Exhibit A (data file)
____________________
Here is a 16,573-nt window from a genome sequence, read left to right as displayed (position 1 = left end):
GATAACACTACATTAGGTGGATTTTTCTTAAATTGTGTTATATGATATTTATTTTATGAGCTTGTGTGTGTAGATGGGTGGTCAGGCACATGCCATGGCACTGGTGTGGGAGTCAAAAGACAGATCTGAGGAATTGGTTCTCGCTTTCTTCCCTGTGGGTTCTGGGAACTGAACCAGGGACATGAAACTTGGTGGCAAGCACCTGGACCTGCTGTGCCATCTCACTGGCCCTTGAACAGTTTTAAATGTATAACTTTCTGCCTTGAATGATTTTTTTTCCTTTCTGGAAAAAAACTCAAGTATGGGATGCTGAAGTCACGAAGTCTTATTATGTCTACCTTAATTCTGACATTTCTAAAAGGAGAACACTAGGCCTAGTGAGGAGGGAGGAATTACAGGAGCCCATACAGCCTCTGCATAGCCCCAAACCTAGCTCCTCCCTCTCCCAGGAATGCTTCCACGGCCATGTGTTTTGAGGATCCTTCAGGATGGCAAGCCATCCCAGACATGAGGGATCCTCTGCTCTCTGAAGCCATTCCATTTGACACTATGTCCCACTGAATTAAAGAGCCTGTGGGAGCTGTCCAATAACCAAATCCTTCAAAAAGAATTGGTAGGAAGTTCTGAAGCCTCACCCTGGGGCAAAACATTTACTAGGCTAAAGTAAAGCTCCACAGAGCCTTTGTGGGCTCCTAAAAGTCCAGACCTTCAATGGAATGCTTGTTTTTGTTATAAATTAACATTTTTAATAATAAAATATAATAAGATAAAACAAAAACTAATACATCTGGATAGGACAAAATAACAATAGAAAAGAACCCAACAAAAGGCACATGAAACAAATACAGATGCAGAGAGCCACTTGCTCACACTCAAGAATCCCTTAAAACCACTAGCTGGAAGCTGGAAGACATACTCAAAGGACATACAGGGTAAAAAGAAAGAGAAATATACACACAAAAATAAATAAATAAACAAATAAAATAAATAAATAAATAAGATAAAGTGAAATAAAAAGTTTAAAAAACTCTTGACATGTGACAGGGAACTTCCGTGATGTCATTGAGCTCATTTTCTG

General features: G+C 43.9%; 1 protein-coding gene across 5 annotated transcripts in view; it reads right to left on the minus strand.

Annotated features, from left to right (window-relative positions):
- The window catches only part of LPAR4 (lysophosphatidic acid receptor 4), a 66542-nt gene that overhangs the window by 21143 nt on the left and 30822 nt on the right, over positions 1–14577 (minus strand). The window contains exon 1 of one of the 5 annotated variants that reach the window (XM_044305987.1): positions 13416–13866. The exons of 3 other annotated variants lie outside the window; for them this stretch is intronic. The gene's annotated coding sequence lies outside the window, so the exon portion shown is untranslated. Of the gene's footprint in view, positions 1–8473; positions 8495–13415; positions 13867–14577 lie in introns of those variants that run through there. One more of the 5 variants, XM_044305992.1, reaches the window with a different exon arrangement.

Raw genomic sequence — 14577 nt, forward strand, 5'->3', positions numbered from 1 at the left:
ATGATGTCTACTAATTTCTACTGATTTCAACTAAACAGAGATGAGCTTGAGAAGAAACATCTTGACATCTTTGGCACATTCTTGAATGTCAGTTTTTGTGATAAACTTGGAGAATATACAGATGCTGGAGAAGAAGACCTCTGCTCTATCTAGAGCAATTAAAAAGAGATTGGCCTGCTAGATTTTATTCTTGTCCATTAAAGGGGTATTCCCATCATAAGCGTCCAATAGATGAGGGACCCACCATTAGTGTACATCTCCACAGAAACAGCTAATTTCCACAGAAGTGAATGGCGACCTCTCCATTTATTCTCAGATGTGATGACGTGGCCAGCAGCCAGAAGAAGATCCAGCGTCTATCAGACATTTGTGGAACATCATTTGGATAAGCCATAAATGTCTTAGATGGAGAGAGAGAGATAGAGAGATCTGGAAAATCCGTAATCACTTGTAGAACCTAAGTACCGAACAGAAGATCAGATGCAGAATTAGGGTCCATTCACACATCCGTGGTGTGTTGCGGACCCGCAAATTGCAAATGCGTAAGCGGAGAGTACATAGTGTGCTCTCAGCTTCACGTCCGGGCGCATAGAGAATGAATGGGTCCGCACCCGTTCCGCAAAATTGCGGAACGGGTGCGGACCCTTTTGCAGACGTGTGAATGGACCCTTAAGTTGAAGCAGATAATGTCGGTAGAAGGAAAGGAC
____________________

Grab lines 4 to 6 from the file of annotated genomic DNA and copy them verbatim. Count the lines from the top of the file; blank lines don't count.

Annotated features, from left to right (window-relative positions):
- The window catches only part of LPAR4 (lysophosphatidic acid receptor 4), a 66542-nt gene that overhangs the window by 21143 nt on the left and 30822 nt on the right, over positions 1–14577 (minus strand). The window contains exon 1 of one of the 5 annotated variants that reach the window (XM_044305987.1): positions 13416–13866. The exons of 3 other annotated variants lie outside the window; for them this stretch is intronic. The gene's annotated coding sequence lies outside the window, so the exon portion shown is untranslated. Of the gene's footprint in view, positions 1–8473; positions 8495–13415; positions 13867–14577 lie in introns of those variants that run through there. One more of the 5 variants, XM_044305992.1, reaches the window with a different exon arrangement.

Raw genomic sequence — 14577 nt, forward strand, 5'->3', positions numbered from 1 at the left: